Used as Designed: Karasu Tenkara Rod Reviews

6 CommentsThursday, 10 August 2017  |  PG

So just one day before the close of the launch promotion for our nail-biting, rollercoaster leap into producing our own, premium Japanese Tenkara Rods...

The thing that I was least prepared for (given the calibre of the development team in Japan and the final results when casting the most demanding level line tactics), was a slightly lukewarm review of the Karasu 400. Of course, it is part and parcel of the whole process and I truly thank all the people who have been kind enough to offer their time and attention to testing the rods. Thank you.

As just one of the folks who I need to thank, here's Russ giving his considered feedback.

I know it is a cliche - but anything that you sweat to create...once that is released into the world it doesn't only belong to you any more. And that is super frightening and super exciting at the same time. It has been a true privilege to see the joy in the faces of the earliest customers who have actually been able to try these rods.

But here's the conundrum, when folks have to try to decide from a distance whether they will like a rod, there is quite a leap of faith to take. The next layer to that (when your rod now belongs to the tenkara public) is that you have no idea if people will use them for what I can only call their "destiny tactics" - or not. Neil gives a flavour of the 360 and 400 having slightly different destinies...

What I really mean by destiny tactics are the Pure Sweet Spot Presentations and Specialised Rigs that each rod needs to be matched with to Truly Shine.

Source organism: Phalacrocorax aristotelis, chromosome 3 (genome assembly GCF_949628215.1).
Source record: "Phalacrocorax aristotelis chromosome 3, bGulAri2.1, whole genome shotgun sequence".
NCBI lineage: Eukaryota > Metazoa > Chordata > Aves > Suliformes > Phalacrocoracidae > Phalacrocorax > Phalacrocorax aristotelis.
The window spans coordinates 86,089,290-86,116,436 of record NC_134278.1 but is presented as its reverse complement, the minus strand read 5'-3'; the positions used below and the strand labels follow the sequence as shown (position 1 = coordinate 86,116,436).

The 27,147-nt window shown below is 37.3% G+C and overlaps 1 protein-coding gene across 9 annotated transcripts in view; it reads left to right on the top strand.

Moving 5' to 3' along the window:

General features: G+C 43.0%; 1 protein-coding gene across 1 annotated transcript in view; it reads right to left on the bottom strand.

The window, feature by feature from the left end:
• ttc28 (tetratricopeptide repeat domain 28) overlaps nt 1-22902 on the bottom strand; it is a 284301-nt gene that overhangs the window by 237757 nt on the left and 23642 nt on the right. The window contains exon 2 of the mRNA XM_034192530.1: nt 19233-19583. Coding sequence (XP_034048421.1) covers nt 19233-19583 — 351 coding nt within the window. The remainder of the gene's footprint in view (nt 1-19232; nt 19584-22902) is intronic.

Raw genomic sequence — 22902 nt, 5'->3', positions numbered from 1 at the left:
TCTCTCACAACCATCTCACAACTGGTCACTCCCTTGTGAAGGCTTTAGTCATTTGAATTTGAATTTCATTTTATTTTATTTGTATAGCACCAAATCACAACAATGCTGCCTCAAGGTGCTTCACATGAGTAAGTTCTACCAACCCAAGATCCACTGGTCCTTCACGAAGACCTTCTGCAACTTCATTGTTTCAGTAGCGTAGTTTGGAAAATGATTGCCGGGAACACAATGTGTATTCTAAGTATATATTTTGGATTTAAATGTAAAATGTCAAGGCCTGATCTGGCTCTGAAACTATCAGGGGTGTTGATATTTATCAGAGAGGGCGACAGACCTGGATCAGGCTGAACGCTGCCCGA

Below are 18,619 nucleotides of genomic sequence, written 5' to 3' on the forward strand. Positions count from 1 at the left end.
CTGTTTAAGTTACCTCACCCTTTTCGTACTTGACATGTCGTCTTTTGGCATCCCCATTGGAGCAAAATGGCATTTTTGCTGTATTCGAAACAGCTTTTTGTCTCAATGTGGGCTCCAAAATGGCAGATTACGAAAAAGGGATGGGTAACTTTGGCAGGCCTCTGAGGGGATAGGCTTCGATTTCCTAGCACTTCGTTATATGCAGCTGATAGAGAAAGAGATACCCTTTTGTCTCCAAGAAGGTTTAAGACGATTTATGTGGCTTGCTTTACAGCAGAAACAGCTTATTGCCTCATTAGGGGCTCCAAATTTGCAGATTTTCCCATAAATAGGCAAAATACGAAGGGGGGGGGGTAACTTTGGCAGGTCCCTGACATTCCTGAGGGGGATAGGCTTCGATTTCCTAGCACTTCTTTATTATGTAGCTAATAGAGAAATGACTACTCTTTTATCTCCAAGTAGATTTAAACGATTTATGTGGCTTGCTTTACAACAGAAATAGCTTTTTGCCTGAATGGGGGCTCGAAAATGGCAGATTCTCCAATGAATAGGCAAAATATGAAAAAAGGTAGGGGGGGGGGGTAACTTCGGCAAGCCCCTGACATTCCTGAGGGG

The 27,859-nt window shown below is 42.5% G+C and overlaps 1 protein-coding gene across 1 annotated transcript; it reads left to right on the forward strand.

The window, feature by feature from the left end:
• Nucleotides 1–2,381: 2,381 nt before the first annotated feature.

Of course we tried really, really hard to teach some of our most successful skills in the 3-lesson series - because as well as upping your catch rate; it would also show exactly what each rod should be used for.

BOTH cast light lines and so allow you to reduce "drape otsuri" to an absolute minimum - as well as slowing down the final delivery of the kebari so that it just kisses down with great delicacy.  This is especially important to the Karasu 400 - as its extra length is there for the prime purpose of extending reach. Including the softness needed to do that in a longer rod is incredibly important...and to do that with #3 nylon level lines up to 9-metres long is a massive challenge - especially when you want to retain some lower down power for casting big lines and getting hook-sets at range in hard-mouthed fish...

That ultralight long-line casting is what is missing from rods I've seen the Karasu 400 compared to (that just means those other rods have different purposes by the way). It also keeps it suitable for small fish - it is a delicate rod which becomes more powerful when you ask it to.

As we said ourselves, it was that casting performance when combined with the reserves of power for smoothly rolling out a long #4.5 fluorocarbon level line and large fly (or hook-sets) that defines what the Karasu 400 was "destined to do".  

You can see Alan demonstrating delicacy and some long line fishing here (notice his good skill that Go Ishii always emphasises - to always back up away from where you hooked the fish before you do anything else, if you can):

So, I suppose what I've taken from this experience (as well as the obviously satisfying responses when people love the rods) is just how difficult it is to ask someone to review a rod blind.

We are so near the beginning of learning the range of simple, but highly refined tactics used by the best anglers in Japan. It is really quite unreasonable of me to ask for reviews of rods for those tactics, when they are not yet practiced outside a small handful of folks (who all contributed to the development of and approval for the Karasu).